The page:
My wife, at age 85, is more conservative with money and the older she gets the more stubborn she is. She keeps a wad of money at the local bank in a savings account. I keep telling her to buy some gic’s but she will not budge. On the last bank statement she had several hundred thousand in savings. She likes the [email protected] and listens to her advice. First name basis. Excellent service.

What can I say.

Your assertion house prices in Nova Scotia and Vancouver Island is not based on fact, is it? The data says otherwise. — Garth

#118 prairieboy43 on 07.21.14 at 2:25 pm

Don’t marry a princess. She will think she actually is. I married a farm girl. One that likes to get her hands dirty. She likes results! She has 5 brothers, learned to defend herself pretty good. Does not like debt.
She is old school. Pay everything cash. She learned well from her 99 year old grandma, that went through two world wars.
The next years are going to be interesting!

#119 Mr. Frugal on 07.21.14 at 2:34 pm

#118 prairieboy43 on 07.21.14 at 2:25 pm

=====================

You chose wisely. Best wishes!

#120 pinstripe on 07.21.14 at 2:41 pm

Your assertion house prices in Nova Scotia and Vancouver Island is not based on fact, is it? The data says otherwise. — Garth

——————————————————-

At this point I do not know what is fact and whatever I read is very confusing. When my boots are on the ground and I talk to the property owners, they keep telling and showing me that nothing is going down in price. These are FSBo and I think they should know what they are talking about.

I have been doing this since my 80 birthday and I am not getting any younger. My wife keeps telling me “the hell with them”. I am not williung to give up that easy.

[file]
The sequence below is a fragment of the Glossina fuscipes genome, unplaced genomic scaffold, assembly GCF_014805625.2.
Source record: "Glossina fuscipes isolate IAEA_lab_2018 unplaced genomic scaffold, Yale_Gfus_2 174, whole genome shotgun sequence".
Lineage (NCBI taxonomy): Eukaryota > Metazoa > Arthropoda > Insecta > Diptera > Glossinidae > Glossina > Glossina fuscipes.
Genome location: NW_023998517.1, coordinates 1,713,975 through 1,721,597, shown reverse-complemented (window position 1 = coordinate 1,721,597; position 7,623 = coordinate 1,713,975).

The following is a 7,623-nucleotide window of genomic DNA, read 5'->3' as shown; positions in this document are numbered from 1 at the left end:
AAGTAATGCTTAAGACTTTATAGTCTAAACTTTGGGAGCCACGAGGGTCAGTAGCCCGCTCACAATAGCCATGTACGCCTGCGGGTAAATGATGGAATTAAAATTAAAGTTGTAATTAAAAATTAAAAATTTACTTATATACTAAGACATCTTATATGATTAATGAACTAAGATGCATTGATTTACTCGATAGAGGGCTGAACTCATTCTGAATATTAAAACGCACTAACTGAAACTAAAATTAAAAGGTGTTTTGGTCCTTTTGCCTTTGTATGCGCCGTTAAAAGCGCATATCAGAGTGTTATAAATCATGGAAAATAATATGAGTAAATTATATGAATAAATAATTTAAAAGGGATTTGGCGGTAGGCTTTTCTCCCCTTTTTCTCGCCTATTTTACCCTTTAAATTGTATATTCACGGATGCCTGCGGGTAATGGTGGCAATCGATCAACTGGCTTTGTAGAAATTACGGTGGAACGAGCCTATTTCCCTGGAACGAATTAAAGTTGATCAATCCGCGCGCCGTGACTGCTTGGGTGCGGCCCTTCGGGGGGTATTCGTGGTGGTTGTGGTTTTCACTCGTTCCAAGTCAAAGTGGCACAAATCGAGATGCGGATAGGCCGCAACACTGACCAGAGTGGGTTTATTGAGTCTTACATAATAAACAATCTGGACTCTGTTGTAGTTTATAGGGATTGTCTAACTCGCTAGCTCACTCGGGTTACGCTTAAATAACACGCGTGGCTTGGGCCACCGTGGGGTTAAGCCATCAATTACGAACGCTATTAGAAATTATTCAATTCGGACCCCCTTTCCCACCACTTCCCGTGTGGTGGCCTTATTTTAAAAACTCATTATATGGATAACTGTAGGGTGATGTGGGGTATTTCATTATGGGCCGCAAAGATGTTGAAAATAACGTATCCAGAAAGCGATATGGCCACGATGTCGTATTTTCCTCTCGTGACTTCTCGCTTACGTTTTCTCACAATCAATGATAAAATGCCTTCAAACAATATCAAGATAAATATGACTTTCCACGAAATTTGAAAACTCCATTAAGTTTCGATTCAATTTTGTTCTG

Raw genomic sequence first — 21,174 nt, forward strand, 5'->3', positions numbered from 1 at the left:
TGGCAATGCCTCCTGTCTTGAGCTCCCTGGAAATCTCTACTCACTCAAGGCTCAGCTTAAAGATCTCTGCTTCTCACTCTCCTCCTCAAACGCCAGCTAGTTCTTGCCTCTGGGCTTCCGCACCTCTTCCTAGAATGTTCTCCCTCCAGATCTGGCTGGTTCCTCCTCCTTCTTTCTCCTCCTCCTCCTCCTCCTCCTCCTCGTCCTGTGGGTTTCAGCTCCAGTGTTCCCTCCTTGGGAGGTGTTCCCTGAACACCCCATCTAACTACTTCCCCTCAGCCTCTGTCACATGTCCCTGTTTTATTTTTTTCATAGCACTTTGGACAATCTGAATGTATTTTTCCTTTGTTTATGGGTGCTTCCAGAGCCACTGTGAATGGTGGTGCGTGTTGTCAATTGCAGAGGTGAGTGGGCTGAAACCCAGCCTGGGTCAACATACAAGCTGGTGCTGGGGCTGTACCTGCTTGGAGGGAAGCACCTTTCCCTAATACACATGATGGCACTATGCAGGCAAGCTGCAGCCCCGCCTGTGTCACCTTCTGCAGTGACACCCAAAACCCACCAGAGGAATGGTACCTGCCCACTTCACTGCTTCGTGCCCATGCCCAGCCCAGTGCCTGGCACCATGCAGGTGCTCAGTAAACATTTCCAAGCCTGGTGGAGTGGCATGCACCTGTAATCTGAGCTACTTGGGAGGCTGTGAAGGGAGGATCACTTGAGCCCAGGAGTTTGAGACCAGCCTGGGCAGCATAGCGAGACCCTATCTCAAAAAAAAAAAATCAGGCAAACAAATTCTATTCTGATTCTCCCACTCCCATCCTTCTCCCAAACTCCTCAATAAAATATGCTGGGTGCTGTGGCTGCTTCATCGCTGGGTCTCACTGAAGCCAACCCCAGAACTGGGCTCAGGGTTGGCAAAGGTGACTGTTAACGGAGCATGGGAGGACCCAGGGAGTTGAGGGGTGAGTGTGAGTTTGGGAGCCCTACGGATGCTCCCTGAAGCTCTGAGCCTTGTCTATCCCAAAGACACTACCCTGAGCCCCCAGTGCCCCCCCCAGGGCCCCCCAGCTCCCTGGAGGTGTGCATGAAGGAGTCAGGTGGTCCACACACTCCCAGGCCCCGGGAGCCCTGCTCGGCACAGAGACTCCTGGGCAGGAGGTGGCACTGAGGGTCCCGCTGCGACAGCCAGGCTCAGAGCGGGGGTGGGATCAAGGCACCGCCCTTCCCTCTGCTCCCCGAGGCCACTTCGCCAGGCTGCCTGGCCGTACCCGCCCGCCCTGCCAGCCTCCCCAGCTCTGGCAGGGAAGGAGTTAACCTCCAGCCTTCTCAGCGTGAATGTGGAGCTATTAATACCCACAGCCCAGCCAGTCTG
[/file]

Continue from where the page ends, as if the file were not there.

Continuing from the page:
I enjoy your blog but most of the posts are during the night. I seem to hit the pillow at 730 pm the latest and miss the action.

The last people who know what a market is doing are FSBOs. Especially the greedy ones trying to sell an old guy something. — Garth

#121 devore on 07.21.14 at 2:56 pm

#102 neo

Take a look at what companies like Intel and IBM are doing in terms of buybacks to financially engineer the P in EPS and get back to me.

Using profits and cashflow to buy back shares and increase my equity? Wow, that sounds terrible.

#122 dosouth on 07.21.14 at 3:13 pm

#117 pinstripe on 07.21.14 at 12:42 pm says:
“…In the past month I made a trip to the both Nova Scotia and Vancouver Island to follow up on property in those areas. If anything, the prices are increasing, but I must admit, at a slower trend. I plan to make a revisit come Sep/Oct….”

———————————

Get a new realtor on Vancouver Island. Even Victoria which has the highest prices has YOYear declines since 2010. If you have the time please post the llinks to these properties that are increasing and what area you are looking at. If you are following the VIREB Franken numbers than MOMonth are all over the place and Port Alberni is the place to be.

Maybe you have properties on the east and west coasts and trying your darnedest to hype them….. Just wondering what makes you say this stuff other than to get a rise out of people like me…..

Of course maybe you should buy now or be priced out forever.

#123 Ralph Cramdown on 07.21.14 at 3:29 pm

OK here’s something that I didn’t notice when announced the other week. TD is outsourcing its mortgage underwriting department, for the broker channel only (i.e. not for loans originated at TD branches), to First National, a non-bank lender that does stated income, cash back, and other interesting mortgages that have recently become more difficult to obtain at banks.